The Civil War general infamous for the burning of Atlanta cuts a more sympathetic figure than usual in this biography, which is as psychologically penetrating as it is painstakingly researched. Hirshson (Farewell to the Bloody Shirt), a professor of history at Queens College at CUNY, shows how Sherman (1820-1891) evolved from a rebellious yet intellectually gifted student into an inspired leader of men, driven as much by a fear of giving into the mental illness that ravaged his mother's side of his family as by his military ambition. According to Hirshson, prior biographies of Sherman have largely exaggerated the general's fierceness, and in so doing have failed to comprehend the complexities of his character. Hirshson is the only recent Sherman biographer to tap even a portion of the hundreds of unit histories to find out what Sherman's men thought about their commander. Although sympathetic to his subject, he admits that Sherman made mistakes during the Civil War, and he details the genesis and nature of these errors. He also uncovers new material about the general's personal difficulties before the war, and about his post-1865 squabbles with brother officers regarding army policy. The one drawback to this fine study is its lack of a detailed bibliography, which forces readers to delve through the endnotes to appreciate the depth of Hirshson's research in what is sure to become a controversial book on one of America's great generals. Photos; maps. (May)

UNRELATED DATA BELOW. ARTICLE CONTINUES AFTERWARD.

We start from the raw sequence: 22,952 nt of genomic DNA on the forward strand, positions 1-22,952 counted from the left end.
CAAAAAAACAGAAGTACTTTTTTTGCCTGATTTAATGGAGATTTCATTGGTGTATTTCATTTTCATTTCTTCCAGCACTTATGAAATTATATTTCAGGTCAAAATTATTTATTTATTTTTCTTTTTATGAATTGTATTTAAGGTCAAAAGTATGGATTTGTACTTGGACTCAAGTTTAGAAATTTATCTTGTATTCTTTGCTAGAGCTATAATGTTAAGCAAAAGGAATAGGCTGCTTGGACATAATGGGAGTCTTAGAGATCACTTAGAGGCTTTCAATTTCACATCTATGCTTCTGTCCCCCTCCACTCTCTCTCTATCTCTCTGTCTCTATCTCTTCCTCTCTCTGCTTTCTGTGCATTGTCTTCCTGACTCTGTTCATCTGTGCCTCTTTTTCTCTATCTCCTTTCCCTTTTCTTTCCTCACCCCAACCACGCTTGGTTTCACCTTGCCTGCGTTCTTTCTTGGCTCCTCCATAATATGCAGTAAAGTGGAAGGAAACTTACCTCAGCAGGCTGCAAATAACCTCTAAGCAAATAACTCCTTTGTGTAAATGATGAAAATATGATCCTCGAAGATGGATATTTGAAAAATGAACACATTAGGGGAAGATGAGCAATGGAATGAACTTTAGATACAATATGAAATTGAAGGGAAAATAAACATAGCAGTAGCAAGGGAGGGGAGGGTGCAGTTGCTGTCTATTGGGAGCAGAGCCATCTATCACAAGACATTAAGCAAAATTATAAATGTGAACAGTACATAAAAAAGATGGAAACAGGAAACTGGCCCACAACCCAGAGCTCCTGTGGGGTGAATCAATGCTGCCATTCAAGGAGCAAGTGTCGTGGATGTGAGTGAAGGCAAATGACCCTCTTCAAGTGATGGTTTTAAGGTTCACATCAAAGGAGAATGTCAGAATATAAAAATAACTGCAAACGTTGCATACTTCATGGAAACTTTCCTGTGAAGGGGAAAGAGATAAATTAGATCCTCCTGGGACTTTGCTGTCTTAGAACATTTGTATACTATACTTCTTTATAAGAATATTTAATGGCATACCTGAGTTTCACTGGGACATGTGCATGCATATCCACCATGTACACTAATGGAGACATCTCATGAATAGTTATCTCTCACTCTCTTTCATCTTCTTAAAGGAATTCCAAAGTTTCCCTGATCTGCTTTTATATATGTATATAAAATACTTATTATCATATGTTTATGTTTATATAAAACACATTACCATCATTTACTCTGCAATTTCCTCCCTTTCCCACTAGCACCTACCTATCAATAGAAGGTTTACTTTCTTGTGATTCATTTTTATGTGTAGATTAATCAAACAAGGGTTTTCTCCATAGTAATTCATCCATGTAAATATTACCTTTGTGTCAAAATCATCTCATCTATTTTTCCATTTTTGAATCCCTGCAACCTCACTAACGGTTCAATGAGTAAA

Library Journal
Utilizing regimental histories, historian Hirshon offers a sympathetic yet excellent biography of one of the more noted Civil War generals, best remembered for burning Atlanta, cutting a swath of destruction across Georgia, then creating total destruction in South Carolina, including the burning of Columbia. Hirshon gives us an insight into how Sherman's own troops felt about him and his relationships with fellow generals, especially Grant. The author not only describes Sherman's role in the war but also details his early life and family problems. The latter part of the book deals with his life after the war, especially with the Indians in the West as well as his relationships with Presidents Johnson and Grant. This work focuses more closely on Sherman's battles and marches than most other biographies do and discusses his failures and accomplishments in detail. Highly recommended.W. Walter Wicker, Louisiana Tech Univ., (ret.) Ruston